Joonas Donskoi becoming Sharks' not-so-secret weapon

After paying Minnesota the price of Devin Setoguchi, Charlie Coyle and the 28th overall pick, Wilson quickly set about negotiating an extension for Burns, who was slated to enter unrestricted free agency several days later. “You don’t give up what we gave up and not keep this player” Wilson says. “We wanted this guy. I don’t want to say he was the heir apparent to Danny Boyle, but [Danny] was getting up there in age. You need that type of player to be successful in this league, and there might only be five of them in the league."

The two sides reached terms on Aug. 1, settling on five years at $5.76 million in average annual value. Those alone were not particularly noteworthy numbers, but the overall value of Burns’s new contract—$28.8 million—carried specific meaning.

Burns’s love for the number 8, which he wore for the Wild, came from Jari Byrski, who runs the Toronto-based Sk8On hockey school. Burns began training with Byrski at age 8, proposed to Susan on 8/8/08, and would later don 88 for the Sharks. (Much later, on the road that summer, Burns would steal the No. 88 tag from a Whataburger in Texas.) So Burns asked agent Ron Salcer if they could work out a deal wherein the contract included his favorite digit. “Brent said, ‘Do you think it could be this?’” Salcer recalls. “I called up Doug Wilson and said, ‘Could we do it with this number?’ He said, ‘O.K. You’ve got a deal.’”

4. Agent Ron Salcer on the uniqueness of his client

“People see him and think there’s some crazy guy. I’ve got six guys in the Hockey Hall of Fame, and by far he is the most colorful, unique individual I’ve ever dealt with. And I’ve had incredible clients. He reads things. It’s not like he flies off the handle. Who sits and reads? I went back with him to Slovakia to look at Marian Gaborik’s hockey rink. He’s going 120 miles an hour. Burnsie is reading a Harry Potter book. I look at him. ‘Burnsie, are you f---ing kidding me?’ ‘What’s the big deal?’ he says."

5. Venom Hunters snake guru Brian Barczyk on hosting the Sharks at his facility

“Some of them are great. [Joe] Thornton was awesome. But he’s definitely freaked out about things. I’ll never forget, I’ve got couches in my front office and we were talking … Colin White, Jumbo [Thornton] and Burnsie, and you’re like 'we’ve got to get a picture with a big snake.' Jumbo’s like 'I don't know man.' Let’s do it! We pulled out an 18-foot python, draped it over him, they all did well. I’d say the most serious guy that’s been over has been Patty Marleau. The guy had ice in his veins, man. It was crazy. A python struck at him. I opened the cage, and he was never in danger to get bitten, but it came maybe a foot away from him. Most people they’d freak out. He never flinched, but Burnsie ran out of the room. Burnsie screamed and ran and Patty stood there like a statue. I was like, dude. Patty even handled a tarantula that time. He was by far the most brave.”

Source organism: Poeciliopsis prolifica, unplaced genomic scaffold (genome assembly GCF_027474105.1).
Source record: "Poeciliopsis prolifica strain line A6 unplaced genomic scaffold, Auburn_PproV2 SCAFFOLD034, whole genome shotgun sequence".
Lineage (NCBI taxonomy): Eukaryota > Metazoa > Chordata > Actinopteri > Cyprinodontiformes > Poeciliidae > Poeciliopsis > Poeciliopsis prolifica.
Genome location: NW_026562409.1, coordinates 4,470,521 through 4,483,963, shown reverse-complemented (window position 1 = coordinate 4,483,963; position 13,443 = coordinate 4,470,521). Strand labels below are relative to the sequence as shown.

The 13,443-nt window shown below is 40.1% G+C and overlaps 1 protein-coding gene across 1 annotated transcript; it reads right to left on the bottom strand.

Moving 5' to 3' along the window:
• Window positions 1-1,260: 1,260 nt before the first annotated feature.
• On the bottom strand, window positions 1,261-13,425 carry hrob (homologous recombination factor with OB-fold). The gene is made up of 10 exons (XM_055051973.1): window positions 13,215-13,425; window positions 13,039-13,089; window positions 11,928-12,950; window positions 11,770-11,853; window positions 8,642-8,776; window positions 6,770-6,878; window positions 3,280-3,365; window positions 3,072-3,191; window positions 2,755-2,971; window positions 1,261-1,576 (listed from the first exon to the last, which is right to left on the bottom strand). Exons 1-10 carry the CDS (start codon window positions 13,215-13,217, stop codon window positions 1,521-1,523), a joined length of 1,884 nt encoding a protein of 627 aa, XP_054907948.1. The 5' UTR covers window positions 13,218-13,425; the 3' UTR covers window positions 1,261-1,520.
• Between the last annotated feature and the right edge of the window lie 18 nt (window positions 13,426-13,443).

6. Thornton on the time Burns met a cheetah

NHL
When nature calls a goalie

“We were in a zoo in Columbus. We’re there and these cheetahs are out, and these are beautiful creatures. Just to see one is very, very cool. We got to go real with them and hold onto them. Burnsie was the first guy. He wanted to get in there and hold this huge cheetah. Like, they’re not small. This thing’s long and big. ‘I’ll do it,’ Burnsie says. So Burnsie’s petting this cheetah, and all of a sudden the cheetah lunges at Burnsie and bites him. And me and [Colin White] look at each other like, what the f—just happened? And he took it like, no big deal. It was so weird. He got bit by a cheetah. How many guys could say that and live? The way he handled it was, of course I’m going to get bit by a cheetah. WE were both terrified and he took it like no big deal, just a little scratch. He must’ve had a mark of the two teeth and a bruise there [on his ribs] for a little while. I think he does have a cheetah tattoo on him now too.

7. Three terms of endearment in the Burns household

• Donkey

• Meatball

• Meathead

The SI Extra Newsletter Get the best of Sports Illustrated delivered right to your inbox

8. The names of Burns’s first two snakes, which he bought for “$15 or so” at Petsmart, largely to cure his fear of snakes

Girlfriend and Boyfriend

9. The contents of Burns’s giant camouflage backpack, which he carries everywhere

“I’ve got bands, fitness bands, yoga strap, a blender at all times in there. A Nutribullet. I’ve got the bigger one in the bag. We’ve got the Nutribullet, sometimes shoes or workout gear, usually a lot of drink packets, vitamins. I’ve got my watch and heart-rate monitor. Just everyday stuff. I like to have it with me.”

10. Sneak attack

Rocky Widner/Getty Images

To work alongside Burns is to understand that an impromptu wrestling match can erupt at any moment. Colleagues in Minnesota recall him knocking on hotel doors and, when they swung open, bursting in, hunting for the arm bar. “I’m the only one who tapped him out,” says John Scott, the NHL All-Star Game folk legend who played with Burns in both Minnesota and San Jose. “He’d wrestle everybody, and finally I wrestled him and I tapped him out. I’m 1-0 against him. I think I jumped on his back and choked him out. I was so much bigger than him. I’m a lot bigger than he is and a little more stronger. I might’ve surprised him a little bit.”

11. John Scott on Burns’s evolution into a Norris Trophy finalist

“He was so talented, but very undisciplined. He would do something crazy and unbelievable, but then he’d be out of position for three straight plays and be –2. You could tell he was going to be really good. You just didn’t know how or when.

“He’s just so happy-go-lucky about it, worked hard. He just did his thing. He has a good attitude when it comes to hockey. He doesn’t get down too much. He doesn’t get too high on things when he’s going good. I think he knew he had that confidence that he was good, and that’s what he rode.

“I think he matured and realized what he can and can’t do, just came of age with his game. He’s definitely toned down a little bit, but not too much. He picks his spots a little more. He’s probably the best defenseman in the game.”

SI Apps
We've Got Apps Too
Get expert analysis, unrivaled access, and the award-winning storytelling only SI can provide - from Peter King, Tom Verducci, Lee Jenkins, Seth Davis, and more - delivered straight to you, along with up-to-the-minute news and live scores.